Which decades do you want to know about: 1910s, 1920s, 1930s, 1940s, 1950s, 1960s?

    I’m not an IRA historian myself and just recount here the research done by the experts on this, but your best bet for the detail of their bombings seems to be the 2008 Oppenheimer book: http://www.amazon.co.uk/IRA-Bullets-History-Ingenuity-Directions/dp/0716528959

    Happy reading!

  • MainlandUlsterman

    Richard English, “Armed Struggle”
    Also: Edwards & McGrattan, “The Northern Ireland Conflict”

  • carl marks

    firstly i am not trying to cover up anybodys guilt, and i suggest you check your facts indeed you are the one in denial about the unionist contribution to the whole thing, the IRA was a non entity in the mid sixties, the attacks on bombay Street,Ardoyne, the Malvern Street murders and the OV/UVF bombing’s (still waiting for you to give the details of IRA activity pre these events) plus the vicious reaction to the civil rights give birth to the provisional’s but again you chose to ignore this.
    No one here is arguing that the IRA caused a great deal of suffering inside Catholic community’s but you seem to be denying the suffering caused inside catholic communities by the massive discrimination of the unionist state pre 1969 and the violence both the UVF and the B Specials instead your argument is based on numbers in book which dont fit reality.

  • SeaanUiNeill

    Thank you, MU, for tracking down your sources after a few days. I have neither book on my shelves, so I’ll have to look at them properly at some point in the week, if I’m not snowed in.

    “In fact, the IRA was not run down during the 1960s and recruitment was steadily rising (from 657 volunteers in 1962 to 1039 in 1966).” You have the book, I assume. Is this NI, or all 32 counties? It does not fit with the rather wilted, shrunken, even passé feel of the “only” IRA of 1968 [soon to be the Officials] as noted by anyone who was there.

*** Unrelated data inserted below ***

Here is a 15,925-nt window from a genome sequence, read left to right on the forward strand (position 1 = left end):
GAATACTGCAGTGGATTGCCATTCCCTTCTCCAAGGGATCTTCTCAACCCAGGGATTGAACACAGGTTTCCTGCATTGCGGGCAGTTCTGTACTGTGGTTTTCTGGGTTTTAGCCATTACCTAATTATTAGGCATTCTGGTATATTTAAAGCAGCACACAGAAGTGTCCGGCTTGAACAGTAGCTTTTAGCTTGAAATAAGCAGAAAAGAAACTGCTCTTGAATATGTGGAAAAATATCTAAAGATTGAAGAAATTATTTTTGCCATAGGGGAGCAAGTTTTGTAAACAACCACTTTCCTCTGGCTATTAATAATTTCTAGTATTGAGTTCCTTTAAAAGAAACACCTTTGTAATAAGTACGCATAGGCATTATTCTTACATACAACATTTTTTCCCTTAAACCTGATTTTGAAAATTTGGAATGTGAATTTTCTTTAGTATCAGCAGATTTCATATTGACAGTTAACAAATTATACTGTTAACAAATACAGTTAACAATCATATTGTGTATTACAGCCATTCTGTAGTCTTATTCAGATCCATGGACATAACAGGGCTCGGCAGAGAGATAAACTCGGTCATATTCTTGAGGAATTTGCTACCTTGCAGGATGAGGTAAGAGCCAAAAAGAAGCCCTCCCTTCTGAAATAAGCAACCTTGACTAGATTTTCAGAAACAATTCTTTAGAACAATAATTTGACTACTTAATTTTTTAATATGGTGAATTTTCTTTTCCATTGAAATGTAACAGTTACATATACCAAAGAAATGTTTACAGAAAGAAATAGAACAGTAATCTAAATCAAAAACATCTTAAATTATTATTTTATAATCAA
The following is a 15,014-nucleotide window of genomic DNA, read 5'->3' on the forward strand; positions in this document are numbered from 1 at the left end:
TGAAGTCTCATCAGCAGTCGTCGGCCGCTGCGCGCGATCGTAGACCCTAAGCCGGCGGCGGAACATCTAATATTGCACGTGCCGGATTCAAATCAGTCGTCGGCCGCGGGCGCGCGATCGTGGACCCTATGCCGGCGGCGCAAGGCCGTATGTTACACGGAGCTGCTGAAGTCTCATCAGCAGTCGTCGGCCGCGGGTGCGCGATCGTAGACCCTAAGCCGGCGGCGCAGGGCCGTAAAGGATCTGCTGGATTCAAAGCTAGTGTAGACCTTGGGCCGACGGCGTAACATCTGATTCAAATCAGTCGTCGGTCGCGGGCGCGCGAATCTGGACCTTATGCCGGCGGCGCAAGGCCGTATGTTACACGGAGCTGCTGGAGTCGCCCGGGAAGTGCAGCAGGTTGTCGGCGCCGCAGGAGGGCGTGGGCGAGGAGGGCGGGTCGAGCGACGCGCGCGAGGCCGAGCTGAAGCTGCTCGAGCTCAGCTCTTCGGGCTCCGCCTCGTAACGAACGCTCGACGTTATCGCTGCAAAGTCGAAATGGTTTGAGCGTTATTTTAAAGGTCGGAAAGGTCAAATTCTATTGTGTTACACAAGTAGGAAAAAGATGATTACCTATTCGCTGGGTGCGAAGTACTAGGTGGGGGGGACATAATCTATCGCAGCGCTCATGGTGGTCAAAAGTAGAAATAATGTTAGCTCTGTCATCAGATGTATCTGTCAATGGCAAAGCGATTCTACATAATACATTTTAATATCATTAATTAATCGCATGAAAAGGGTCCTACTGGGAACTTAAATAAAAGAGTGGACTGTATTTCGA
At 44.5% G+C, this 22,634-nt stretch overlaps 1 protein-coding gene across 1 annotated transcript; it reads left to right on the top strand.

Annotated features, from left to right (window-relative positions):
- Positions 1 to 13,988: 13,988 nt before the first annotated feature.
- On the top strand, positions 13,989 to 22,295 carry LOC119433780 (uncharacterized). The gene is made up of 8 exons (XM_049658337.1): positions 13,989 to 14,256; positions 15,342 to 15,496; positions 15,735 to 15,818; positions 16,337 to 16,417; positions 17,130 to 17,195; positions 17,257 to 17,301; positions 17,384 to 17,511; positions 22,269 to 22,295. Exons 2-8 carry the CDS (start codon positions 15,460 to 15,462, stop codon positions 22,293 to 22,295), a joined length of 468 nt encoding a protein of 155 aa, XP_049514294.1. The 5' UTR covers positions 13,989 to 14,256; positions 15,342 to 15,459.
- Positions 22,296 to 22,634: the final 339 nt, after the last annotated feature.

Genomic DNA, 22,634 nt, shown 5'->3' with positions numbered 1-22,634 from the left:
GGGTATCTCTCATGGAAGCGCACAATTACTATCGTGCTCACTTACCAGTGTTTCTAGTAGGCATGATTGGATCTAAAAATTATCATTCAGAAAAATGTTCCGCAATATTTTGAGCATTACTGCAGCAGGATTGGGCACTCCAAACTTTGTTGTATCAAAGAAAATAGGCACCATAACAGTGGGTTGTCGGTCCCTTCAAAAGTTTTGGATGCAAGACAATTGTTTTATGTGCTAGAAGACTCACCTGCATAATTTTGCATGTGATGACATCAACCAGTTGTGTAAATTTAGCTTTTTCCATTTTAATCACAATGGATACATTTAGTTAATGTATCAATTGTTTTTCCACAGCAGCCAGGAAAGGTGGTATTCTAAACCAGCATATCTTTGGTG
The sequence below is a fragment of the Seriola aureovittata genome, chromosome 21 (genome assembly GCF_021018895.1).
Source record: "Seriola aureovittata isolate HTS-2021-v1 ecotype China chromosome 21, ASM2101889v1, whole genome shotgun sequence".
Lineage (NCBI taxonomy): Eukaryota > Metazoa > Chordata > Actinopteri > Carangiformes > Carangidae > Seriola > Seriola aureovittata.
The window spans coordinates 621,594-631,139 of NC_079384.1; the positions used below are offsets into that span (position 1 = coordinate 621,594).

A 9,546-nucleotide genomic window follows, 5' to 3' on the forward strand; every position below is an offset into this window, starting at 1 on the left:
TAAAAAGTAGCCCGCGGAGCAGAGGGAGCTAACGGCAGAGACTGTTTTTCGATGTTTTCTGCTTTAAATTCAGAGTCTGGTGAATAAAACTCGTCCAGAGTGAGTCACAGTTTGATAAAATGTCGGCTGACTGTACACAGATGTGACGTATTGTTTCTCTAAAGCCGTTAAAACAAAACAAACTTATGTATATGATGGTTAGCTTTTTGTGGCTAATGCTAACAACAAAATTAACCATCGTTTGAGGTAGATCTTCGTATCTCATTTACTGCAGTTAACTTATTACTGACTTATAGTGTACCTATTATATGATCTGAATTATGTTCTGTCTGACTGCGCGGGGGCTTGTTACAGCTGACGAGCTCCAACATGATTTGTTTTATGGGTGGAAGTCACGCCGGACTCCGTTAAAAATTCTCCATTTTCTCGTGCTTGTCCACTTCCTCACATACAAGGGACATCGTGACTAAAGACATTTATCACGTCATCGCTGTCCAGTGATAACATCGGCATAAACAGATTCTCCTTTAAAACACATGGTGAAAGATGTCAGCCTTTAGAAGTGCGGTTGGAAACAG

Aaron is a lecturer at Sandhurst, as I remember. I’ve read a few of his papers, and I’d respectfully hint that the word “agenda” is hovering in all that I remember. But I’ll have a dekko.

    I seem to remember Dr McGrattan as what might be called one of the professional Peace advisors, a possible coat-tailer on the Kearney Document in the late 1990s, I think. Again, “agenda” seems to be just shimmering there.

    Professor Richard English is a rather bigger gun, MIRA, I think, for one thing but even his friends would not fail to describe him as a “Unionist historian”. If he is clearly no friend of the Unionist hard right (good for him!) he is still inclined to take the British version of events entirely at face value, as I remember. I think that the book of his taht I have has a lot of pencil note corrections, I’ll check tomorrow. I’d like to actually see and evaluate his sources myself (very unlikely!) before I gave any credence to bizarre figures that are so utterly at variance with the experience of anyone actually in Belfast, and politically active, at the time.